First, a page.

What’s the Point? Keeping Motivation ALIVE

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© Sarah Wilkinson 2014

© Sarah Wilkinson 2014

This morning I decided to watch a TEDx talk whilst eating breakfast. I have spent a couple of weeks in a dip and am lacking motivation and belief. In under three years I am already uttering those vile, monstrous, self-destructive words, ‘what’s the point?’ Not only has the question entered my mind, it has been playing on a slow loop and worse still I have started to take it as fact that the answer is – ‘there isn’t any.’ writing block

All of this is completely ridiculous, however, in the short time I have been back in my writing life I have discovered not only do all writers feel this way from time to time but even really famous authors and successful writers fall prey to these self-sabotaging words.

The point is;

your unique voice, out there for people to read.

this is your chosen career.

you have to stay highly motivated as you have no boss to answer to and some days probably don’t even get dressed before lunchtime (if at all).

you write, but no-one writes 24/7.

this was a choice, still is, but don’t let one bad week/month/year dissuade you.

z st chads barry patterson

So here I am in the doldrums (despite several ongoing exciting projects), this lingering feeling has been unsettling me for over two weeks. Today, I thought this is ridiculous, I need to spur myself on.

Hence the breakfast with a side order of TEDx. breakfast-waffles

It was the 2012 Olympics which reignited my ambition to become a writer. I am basically taking 4 years at a time as an over-arching period as a writer and allowing myself four Olympics to get to GOLD. I am hoping in the light of my writing life after 3 years that it won’t take the whole 16 years to achieve my ambition.

The Universe Steps In

You know how the universe conspires in putting exactly what you need at that given moment in front of you – well the talk suggested something about the Olympians which I vaguely remembered hearing before, indeed a quick search gave me the data and a BBC report on the medal response.

The concept is that Bronze medal winners feel better than Silver medal holders.

Gold is great – you won – on top of the world.

Bronze is – yippee I was placed, I have a medal, so close. 

Silver is – shucks I haven’t won.

work

Research has shown that silver medallists feel worse, on average, than bronze medallists. (Gold medallists, obviously, feel best of all.) The effect is written all over their faces, as psychologists led by Thomas Gilovich of Cornell University found out when they collected footage of the medallists at the 1992 Olympic games in Barcelona. Gilovich’s team looked at images of medal winners either at the end of events – that is, when they had just discovered their medal position – or as they collected their medals on the podium. They then asked volunteers who were ignorant of the athlete’s medal position to rate their facial expressions. Sure enough, the volunteers rated bronze medallists as consistently and significantly happier than silver medallists, both immediately after competing, and on the podium.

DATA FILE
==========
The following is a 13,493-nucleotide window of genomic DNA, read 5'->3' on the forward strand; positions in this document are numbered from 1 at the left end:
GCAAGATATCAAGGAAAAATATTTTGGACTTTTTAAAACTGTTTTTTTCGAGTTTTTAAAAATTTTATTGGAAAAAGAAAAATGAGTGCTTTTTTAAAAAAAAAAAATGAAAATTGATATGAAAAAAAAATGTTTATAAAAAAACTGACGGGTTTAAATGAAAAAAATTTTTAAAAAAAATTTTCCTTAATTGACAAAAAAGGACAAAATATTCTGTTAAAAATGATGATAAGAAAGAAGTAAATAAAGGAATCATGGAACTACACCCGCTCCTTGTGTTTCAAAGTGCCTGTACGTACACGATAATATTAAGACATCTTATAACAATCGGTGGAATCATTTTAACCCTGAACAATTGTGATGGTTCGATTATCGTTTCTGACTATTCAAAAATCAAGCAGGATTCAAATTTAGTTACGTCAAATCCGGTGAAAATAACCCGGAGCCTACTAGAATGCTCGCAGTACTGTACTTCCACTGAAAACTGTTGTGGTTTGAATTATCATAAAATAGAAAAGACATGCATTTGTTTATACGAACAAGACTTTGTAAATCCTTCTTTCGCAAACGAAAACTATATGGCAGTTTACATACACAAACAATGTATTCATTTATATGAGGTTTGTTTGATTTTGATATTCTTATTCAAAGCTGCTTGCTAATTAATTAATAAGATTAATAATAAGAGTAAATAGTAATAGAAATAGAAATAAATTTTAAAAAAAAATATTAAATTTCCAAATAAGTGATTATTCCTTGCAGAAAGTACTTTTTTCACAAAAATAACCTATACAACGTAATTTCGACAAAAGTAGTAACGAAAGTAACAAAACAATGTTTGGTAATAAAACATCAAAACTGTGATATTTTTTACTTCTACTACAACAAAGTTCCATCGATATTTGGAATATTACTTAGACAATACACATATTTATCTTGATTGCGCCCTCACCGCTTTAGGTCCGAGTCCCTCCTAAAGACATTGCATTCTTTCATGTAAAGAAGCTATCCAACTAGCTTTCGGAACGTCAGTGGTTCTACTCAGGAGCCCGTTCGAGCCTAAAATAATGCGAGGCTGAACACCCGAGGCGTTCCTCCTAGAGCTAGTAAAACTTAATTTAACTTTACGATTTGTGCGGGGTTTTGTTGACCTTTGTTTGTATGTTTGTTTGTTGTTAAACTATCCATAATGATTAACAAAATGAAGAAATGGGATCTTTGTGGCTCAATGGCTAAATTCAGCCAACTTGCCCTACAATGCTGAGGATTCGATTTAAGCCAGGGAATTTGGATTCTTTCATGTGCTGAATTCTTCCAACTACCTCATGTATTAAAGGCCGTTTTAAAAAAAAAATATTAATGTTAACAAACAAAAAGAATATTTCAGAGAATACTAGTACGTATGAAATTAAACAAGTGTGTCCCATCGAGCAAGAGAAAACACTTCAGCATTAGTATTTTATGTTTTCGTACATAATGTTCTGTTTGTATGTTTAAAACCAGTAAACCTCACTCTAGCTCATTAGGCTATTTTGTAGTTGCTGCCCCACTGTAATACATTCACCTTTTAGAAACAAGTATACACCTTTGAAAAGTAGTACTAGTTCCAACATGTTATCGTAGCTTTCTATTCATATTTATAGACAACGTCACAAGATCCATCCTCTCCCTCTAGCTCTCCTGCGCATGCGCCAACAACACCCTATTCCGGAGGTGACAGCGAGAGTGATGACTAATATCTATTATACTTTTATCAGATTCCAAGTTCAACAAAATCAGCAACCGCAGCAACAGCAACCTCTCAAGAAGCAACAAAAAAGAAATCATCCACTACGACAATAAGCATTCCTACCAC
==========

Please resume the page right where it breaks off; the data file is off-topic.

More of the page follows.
By Tom Stafford

Copyright © 2015 BBC

Read the full article here http://www.bbc.com/future/story/20120810-olympic-lessons-in-regret

visual

Just with this in mind (because I was obviously aiming for Gold and actually feeling bad that I hadn’t even made Silver and the people on the podium weren’t even in the race when I started), my mind shifted. I realised I need to appreciate what I do have – and I have pages of it in The Write Year to look back on.

https://awritersfountain.wordpress.com/the-write-year/

I am learning and I think that’s what it’s all about. The writing process takes an incredibly long and frustrating time is a new lesson. It is an important one. I have learnt how the polishing is important, how not to jump the gun (sending work out too early with ragged edges). I will train harder and seek support. Being a part of a team is much more comfortable than the solitude of your garret where you are out on a limb.

Of course, ‘I am Bronze’ – is in itself a winning mindset – my Olympic year falls next year and I will see how much ground I have covered and how 2016 pans out, I am hoping it ends with a medal around my neck. (Just maybe not silver!)

inspirational-speaker

So my best advice for an attack of the writing doldrums – is claw yourself back out, make a list of all your highest achievements, stick it somewhere you will see it everyday and keep up the good fight. Today may not have been yours – but who’s to say what tomorrow holds? You get a new chance daily, send your darlings out and keep smiling!

One day victory will be yours! Cue manical laughter.

RELATED LINKS:

https://awritersfountain.wordpress.com/2015/05/08/the-ups-and-downs-of-creatives/

https://awritersfountain.wordpress.com/2015/02/03/make-your-tuesday-count-motivation/

https://awritersfountain.wordpress.com/2014/07/14/the-emotional-spectrum-of-writing/

https://awritersfountain.wordpress.com/2014/09/09/where-i-am-at-21-months-in/

https://awritersfountain.wordpress.com/2014/04/04/writer-fatigue/

https://awritersfountain.wordpress.com/2014/03/27/when-the-going-gets-tough/

https://awritersfountain.wordpress.com/2014/03/23/an-article-in-the-stylist-rejection-letters-of-the-famous/

https://awritersfountain.wordpress.com/2014/01/19/freelancers-dreamers-the-importance-of-glancing-back/

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  1. Pingback: Mad March | awritersfountain

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